4. ^ Chalmers 1993, p. 11.
  5. ^ "Phrygian Progression", Classical Music Blog. Archived 2011-10-06 at the Wayback Machine
  6. ^ Marcel Dupré, Cours Complet d'Improvisation a l'Orgue, 2 vols., translated by John Fenstermaker. Paris: Alphonse Leduc, 1962, 2:35. ASIN: B0006CNH8E.
  7. ^ Joseph Schillinger, The Schillinger System of Musical Composition, 2 vols. (New York: Carl Fischer, 1941), 1:112–114. ISBN 978-0306775215.
  8. ^ Joshua Craig Podolsky, Advanced Lead Guitar Concepts (Pacific, Missouri: Mel Bay, 2010): 111. ISBN 978-0-7866-8236-2.
  9. ^ "Double harmonic scale and its modes". Archived from the original on 2015-06-18. Retrieved 2015-04-12.
  10. ^ Jonathan Bellman, The "Style hongrois" in the Music of Western Europe (Boston: Northeastern University Press, 1993): 120. ISBN 1-55553-169-5.
  11. ^ Otto Johannes Gombosi, Tonarten und Stimmungen der Antiken Musik, Kopenhagen, Ejnar Munksgaard, 1939.
  12. ^ Benedict Taylor, "Modal Four-Note Pitch Collections in the Music of Dvořák's American Period", Music Theory Spectrum 32, no. 1 (Spring 2010): 44–59; Steven Block and Jack Douthett, "Vector Products and Intervallic Weighting", Journal of Music Theory 38, no. 1 (Spring 1994): 21–41; Ian Quinn, "Listening to Similarity Relations", Perspectives of New Music 39, no. 2 (Summer 2001): 108–158; Joseph N. Straus, "Stravinsky's 'Construction of Twelve Verticals': An Aspect of Harmony in the Serial Music", Music Theory Spectrum 21, no. 1 (Spring 1999): 43–73; Tuire Kuusi, "Subset-Class Relation, Common Pitches, and Common Interval Structure Guiding Estimations of Similarity", Music Perception 25, no. 1 (September 2007): 1–11; Joshua B. Mailman, "An Imagined Drama of Competitive Opposition in Carter's Scrivo in Vento, With Notes on Narrative, Symmetry, Quantitative Flux and Heraclitus", Music Analysis 28, no. 2/3 (July–October 2009): 373–422; John Harbison and Eleanor Cory, "Martin Boykan: String Quartet (1967): Two Views", Perspectives of New Music 11, no. 2 (Spring–Summer 1973): 204–209; Milton Babbitt, "Edgard Varèse: A Few Observations of His Music", Perspectives of New Music 4, no. 2 (Spring–Summer 1966): 14–22; Annie K. Yih, "Analysing Debussy: Tonality, Motivic Sets and the Referential Pitch-Class Specific Collection", Music Analysis 19, no. 2 (July 2000): 203–229; J. K. Randall, "Godfrey Winham's Composition for Orchestra", Perspectives of New Music 2, no. 1 (Autumn–Winter 1963): 102–113.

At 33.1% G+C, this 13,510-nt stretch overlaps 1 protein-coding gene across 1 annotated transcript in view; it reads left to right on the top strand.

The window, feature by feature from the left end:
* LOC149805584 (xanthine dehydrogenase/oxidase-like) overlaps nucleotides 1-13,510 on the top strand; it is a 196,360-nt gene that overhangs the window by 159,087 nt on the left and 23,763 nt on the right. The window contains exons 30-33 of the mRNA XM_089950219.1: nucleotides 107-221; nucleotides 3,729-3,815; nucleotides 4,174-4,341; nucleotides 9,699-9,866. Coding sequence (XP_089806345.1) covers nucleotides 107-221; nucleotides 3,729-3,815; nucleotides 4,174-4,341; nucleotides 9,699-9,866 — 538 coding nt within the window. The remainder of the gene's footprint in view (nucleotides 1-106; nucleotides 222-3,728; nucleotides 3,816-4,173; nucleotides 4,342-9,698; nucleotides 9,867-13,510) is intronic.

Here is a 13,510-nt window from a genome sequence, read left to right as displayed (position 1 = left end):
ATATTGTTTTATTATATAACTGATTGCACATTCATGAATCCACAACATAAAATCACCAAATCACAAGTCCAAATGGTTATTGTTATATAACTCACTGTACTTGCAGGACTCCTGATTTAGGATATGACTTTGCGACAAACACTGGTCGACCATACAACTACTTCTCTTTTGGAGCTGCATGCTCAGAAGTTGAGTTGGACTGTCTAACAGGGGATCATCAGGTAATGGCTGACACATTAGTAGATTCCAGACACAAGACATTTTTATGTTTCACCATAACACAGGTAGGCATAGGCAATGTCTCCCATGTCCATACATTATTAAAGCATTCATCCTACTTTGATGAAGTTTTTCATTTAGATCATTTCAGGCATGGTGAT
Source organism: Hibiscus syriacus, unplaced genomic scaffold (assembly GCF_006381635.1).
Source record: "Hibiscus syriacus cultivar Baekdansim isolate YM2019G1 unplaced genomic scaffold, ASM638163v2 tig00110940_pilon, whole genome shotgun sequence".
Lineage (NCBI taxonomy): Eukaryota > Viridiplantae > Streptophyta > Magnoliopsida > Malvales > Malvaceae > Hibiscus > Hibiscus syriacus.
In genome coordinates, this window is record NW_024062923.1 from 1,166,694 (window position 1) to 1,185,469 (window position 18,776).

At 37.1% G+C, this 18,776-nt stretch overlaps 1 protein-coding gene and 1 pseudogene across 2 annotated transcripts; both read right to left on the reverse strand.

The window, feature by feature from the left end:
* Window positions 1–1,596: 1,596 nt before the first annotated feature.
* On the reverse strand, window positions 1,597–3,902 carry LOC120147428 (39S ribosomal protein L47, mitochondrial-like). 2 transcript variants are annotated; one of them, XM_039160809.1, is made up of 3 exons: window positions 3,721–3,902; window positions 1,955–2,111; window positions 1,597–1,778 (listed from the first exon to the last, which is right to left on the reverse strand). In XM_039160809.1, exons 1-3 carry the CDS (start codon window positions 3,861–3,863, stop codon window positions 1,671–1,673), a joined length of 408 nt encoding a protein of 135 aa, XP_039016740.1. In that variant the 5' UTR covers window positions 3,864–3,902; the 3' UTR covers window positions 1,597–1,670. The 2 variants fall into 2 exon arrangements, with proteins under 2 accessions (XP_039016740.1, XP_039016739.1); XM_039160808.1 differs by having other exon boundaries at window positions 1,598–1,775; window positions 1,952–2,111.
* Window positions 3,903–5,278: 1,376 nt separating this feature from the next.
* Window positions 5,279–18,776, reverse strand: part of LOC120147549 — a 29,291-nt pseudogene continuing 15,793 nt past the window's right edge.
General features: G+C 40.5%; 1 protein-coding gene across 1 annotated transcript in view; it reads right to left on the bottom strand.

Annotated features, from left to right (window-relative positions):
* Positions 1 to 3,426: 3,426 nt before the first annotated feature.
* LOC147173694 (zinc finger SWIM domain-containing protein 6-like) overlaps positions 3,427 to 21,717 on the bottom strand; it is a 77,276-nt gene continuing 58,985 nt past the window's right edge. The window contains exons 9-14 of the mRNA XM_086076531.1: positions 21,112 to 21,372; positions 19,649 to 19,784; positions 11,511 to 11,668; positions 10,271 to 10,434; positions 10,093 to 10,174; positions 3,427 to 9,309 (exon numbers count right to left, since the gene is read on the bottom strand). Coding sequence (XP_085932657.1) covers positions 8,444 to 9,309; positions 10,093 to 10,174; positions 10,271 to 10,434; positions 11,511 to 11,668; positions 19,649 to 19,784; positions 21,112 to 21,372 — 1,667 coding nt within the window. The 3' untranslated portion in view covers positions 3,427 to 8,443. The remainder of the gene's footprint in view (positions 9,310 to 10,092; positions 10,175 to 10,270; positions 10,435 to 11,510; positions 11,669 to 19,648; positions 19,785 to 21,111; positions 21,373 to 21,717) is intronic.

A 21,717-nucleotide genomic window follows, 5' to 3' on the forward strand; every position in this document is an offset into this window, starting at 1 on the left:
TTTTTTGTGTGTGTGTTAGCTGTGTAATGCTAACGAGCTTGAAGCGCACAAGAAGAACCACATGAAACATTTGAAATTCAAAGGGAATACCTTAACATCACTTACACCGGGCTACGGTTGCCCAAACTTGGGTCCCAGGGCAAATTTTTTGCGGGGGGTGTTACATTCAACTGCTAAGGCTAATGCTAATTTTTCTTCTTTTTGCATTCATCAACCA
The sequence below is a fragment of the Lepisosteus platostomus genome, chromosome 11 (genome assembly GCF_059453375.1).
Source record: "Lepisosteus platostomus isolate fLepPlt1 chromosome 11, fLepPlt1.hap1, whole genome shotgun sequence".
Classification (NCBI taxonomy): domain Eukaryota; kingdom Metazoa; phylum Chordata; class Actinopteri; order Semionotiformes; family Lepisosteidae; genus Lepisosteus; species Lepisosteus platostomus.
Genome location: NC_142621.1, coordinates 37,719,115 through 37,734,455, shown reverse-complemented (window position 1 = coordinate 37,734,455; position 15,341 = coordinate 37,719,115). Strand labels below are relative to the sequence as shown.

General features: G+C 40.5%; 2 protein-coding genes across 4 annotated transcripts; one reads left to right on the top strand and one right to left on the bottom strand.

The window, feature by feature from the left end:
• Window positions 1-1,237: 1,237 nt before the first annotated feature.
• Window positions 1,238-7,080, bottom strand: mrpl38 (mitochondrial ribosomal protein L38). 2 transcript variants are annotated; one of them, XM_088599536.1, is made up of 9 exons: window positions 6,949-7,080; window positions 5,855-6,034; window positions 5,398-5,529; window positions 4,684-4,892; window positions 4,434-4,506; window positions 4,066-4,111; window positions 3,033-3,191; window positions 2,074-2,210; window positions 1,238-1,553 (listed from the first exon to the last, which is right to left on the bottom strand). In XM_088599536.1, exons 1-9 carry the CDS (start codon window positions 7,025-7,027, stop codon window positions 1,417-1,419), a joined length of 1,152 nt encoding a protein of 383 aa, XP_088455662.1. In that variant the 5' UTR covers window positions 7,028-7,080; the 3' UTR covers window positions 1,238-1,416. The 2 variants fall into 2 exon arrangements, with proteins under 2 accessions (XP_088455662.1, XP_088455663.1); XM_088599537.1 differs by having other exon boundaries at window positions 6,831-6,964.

13. ^ Brent Auerbach, "Tiered Polyphony and Its Determinative Role in the Piano Music of Johannes Brahms", Journal of Music Theory 52, no. 2 (Fall 2008): 273–320.
  14. ^ Robert Gauldin, "Beethoven's Interrupted Tetrachord and the Seventh Symphony", Intégral 5 (1991): 77–100.
  15. ^ Nors S. Josephson, "On Some Apparent Sketches for Sibelius's Eighth Symphony", Archiv für Musikwissenschaft 61, no. 1 (2004): 54–67.
  16. ^ Allen Forte (1973). The Structure of Atonal Music, pp. 1, 18, 68, 70, 73, 87, 88, 21, 119, 123, 124, 125, 138, 143, 171, 174, and 223. New Haven and London: Yale University Press. ISBN 0-300-01610-7 (cloth) ISBN 0-300-02120-8 (pbk). Allen Forte (1985). "Pitch-Class Set Analysis Today". Music Analysis 4, nos. 1 & 2 (March–July: Special Issue: King's College London Music Analysis Conference 1984): 29–58, citations on 48–51, 53.
  17. ^ Reynold Simpson, "New Sketches, Old Fragments, and Schoenberg's Third String Quartet, Op. 30", Theory and Practice 17, In Celebration of Arnold Schoenberg (1) (1992): 85–101.
  18. ^ a b Marcel Dupré, Cours Complet d'Improvisation a l'Orgue, 2 vols., translated by John Fenstermaker (Paris: Alphonse Leduc, 1962): 2:35. ASIN: B0006CNH8E.
  19. ^ Joanny Grosset, "Inde. Histoire de la musique depuis l'origine jusqu'à nos jours", Encyclopédie de la musique et Dictionnaire du Conservatoire, vol. 1, Paris, Delagrave, 1914, p. 325.
  20. ^ Al-Farabi 2001, pp. 56–57.
  21. ^ Al-Farabi 2001, p. 58.
  22. ^ Al-Farabi 2001, pp. 165–179; Liberty Manik, Das Arabische Tonsystem im Mittelalter (Leiden, E. J. Brill, 1969): 42; Habib Hassan Touma, The Music of the Arabs, translated by Laurie Schwartz. (Portland, Oregon: Amadeus Press, 1996): 19. ISBN 0-931340-88-8.
  23. ^ Chalmers 1993, p. 20.
  24. ^ Ellen Rosand, "The Descending Tetrachord: An Emblem of Lament", The Musical Quarterly 65, no. 3 (1979): 346–59.
  25. ^ Marcel Dupré, Cours complet d'improvisation a l'orgue: Exercices preparées, 2 vols., translated by John Fenstermaker. Paris: Alphonse Leduc, 1937): 1:14.
  26. ^ Marcel Dupré, (1962). Cours complet d'improvisation a l'orgue, 2 vols., translated by John Fenstermaker (Paris: Alphonse Leduc, 1962): 2:110.


Further reading